“When I Said I Do”

“When I Said I Do”

From Chicken Soup for the Soul: The Story Behind the Song

Clint Black
“When I Said I Do”

Written by Clint Black
Recorded by Clint Black with Lisa Hartman Black

I was working on an album that was kind of a “trick” album. The record company wanted me to do an unplugged record but by then everyone had done one and I didn’t have the heart for it anymore. I’d gotten the advance, so I had to give them what they wanted. I thought about how I could make it interesting for me. I decided I would make it not sound unplugged. I wanted it to sound electric and contemporary. The album, the first I ever produced, was titled D’Lectrified.

I enlisted the help of the artists who had influenced my music to be involved in the recording somehow: Steve Wariner, Waylon Jennings, Marty Stuart, Eric Idle, Edgar Winter, Kenny Loggins, Marshall Tucker Band, Leon Russell, Toy Caldwell, Bruce Hornsby, Matt Rollings, Hayden Nicholas (I hope I didn’t forget anyone). And they were all a part of it. About midway through recording, I realized that the biggest influence on my life wasn’t on it — my wife Lisa. I had to write a song for her. It was time to do something for us.

While Lisa was cooking, I was hanging out in the kitchen with my guitar and started writing the melody. I thought, “If we were singing in front of people and God, what would we say?” We communicate well privately but how could we express ourselves to everyone else? I started with a 3/4 feel like a wedding waltz. I had a note pad on the island in the kitchen and wrote the first half of the song. Often, she’ll sing or hum along with me while I’m writing. I started teaching Lisa the chorus and had her sing it with me. The next day, I got back to work in the kitchen (I wrote the whole song in that kitchen.). By then, Lisa was locked into the harmony part.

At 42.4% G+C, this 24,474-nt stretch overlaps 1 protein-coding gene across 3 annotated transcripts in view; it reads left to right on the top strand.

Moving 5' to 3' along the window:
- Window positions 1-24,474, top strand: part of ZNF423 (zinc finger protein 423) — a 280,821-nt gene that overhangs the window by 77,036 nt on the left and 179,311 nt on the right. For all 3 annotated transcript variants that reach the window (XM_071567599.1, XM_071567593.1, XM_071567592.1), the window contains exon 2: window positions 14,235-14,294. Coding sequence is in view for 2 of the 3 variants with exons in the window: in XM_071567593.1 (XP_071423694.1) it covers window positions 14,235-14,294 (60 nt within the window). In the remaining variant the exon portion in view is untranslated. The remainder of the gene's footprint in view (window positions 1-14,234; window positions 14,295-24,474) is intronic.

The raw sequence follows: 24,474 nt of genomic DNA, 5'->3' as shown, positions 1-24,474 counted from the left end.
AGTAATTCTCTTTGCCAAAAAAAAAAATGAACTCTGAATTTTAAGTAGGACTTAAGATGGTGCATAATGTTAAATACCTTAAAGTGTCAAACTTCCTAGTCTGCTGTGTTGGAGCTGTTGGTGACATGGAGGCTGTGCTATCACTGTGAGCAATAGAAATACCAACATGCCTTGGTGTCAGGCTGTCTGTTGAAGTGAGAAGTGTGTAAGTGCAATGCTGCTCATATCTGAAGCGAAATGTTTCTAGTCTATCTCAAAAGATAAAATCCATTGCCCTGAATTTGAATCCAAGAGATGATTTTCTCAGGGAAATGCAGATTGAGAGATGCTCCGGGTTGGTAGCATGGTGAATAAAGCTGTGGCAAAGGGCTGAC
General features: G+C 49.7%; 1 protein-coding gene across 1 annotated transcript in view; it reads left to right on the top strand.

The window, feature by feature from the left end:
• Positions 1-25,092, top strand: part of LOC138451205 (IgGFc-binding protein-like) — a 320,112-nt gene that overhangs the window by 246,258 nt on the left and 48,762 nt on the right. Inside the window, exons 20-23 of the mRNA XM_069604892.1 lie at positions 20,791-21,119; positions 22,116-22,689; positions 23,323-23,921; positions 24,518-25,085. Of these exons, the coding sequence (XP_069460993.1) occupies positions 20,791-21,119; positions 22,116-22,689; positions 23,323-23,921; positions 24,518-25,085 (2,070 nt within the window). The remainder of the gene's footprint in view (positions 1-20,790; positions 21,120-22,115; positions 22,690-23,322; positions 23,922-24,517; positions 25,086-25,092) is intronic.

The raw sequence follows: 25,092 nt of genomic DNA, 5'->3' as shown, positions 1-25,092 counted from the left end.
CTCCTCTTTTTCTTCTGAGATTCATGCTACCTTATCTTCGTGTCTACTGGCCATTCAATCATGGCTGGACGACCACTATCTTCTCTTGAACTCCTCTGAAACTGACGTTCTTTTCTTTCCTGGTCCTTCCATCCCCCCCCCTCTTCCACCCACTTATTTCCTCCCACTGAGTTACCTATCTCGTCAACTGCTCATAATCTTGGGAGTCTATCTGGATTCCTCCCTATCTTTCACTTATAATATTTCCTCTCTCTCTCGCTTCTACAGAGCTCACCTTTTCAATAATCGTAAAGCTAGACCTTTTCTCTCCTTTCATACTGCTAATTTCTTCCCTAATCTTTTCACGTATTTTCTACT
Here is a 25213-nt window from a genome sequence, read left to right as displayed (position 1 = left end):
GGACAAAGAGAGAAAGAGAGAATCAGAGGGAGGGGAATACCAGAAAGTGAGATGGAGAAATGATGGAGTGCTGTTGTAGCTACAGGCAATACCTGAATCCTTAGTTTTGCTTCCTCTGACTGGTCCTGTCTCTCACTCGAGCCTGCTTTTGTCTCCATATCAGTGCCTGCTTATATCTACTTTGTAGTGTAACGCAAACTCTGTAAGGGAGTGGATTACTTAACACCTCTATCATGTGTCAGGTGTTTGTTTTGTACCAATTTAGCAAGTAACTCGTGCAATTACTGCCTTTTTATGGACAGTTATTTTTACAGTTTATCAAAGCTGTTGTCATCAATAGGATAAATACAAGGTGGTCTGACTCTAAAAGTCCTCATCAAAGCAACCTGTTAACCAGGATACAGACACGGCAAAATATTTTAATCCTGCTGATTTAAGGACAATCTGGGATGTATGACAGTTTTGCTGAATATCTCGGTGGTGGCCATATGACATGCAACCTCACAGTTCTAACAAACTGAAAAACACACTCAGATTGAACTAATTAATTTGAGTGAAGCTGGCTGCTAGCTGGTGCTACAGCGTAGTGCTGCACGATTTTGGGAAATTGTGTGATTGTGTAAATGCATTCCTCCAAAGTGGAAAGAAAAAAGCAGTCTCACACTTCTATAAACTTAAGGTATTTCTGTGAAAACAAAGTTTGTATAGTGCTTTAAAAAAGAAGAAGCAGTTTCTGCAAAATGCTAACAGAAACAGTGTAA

When I wrote the bridge, I sang both parts; I hadn’t told her that I wrote it for both of us to sing. After it was finished I told her she was recording it with me and she immediately said, “No.” I told her that I recorded it in the key that would work for both of us. She went back and forth and kept telling me to “get a real singer.” She hadn’t sung in 15 years or so, and she was nervous that she didn’t have the chops any more, even though I told her she was wrong. Then I resorted to guilt. I started being my lawyer, “On (such and such a date) you said you would record this song with me.” She still didn’t agree to do it.

Days before the album was due, I told her it would just be me on the record; if she didn’t sing it with me, no one would sing that part. I asked her how she would feel if she heard it later and she wasn’t on it when I wrote it for and about us. She finally agreed — FOUR days before I had to turn it in!

We recorded it and delivered it on time. The record company loved the song. I didn’t tell them whose voice it was and they guessed “Martina McBride” and almost everyone but Lisa. It was the first single and they shipped it to radio without them knowing who it was.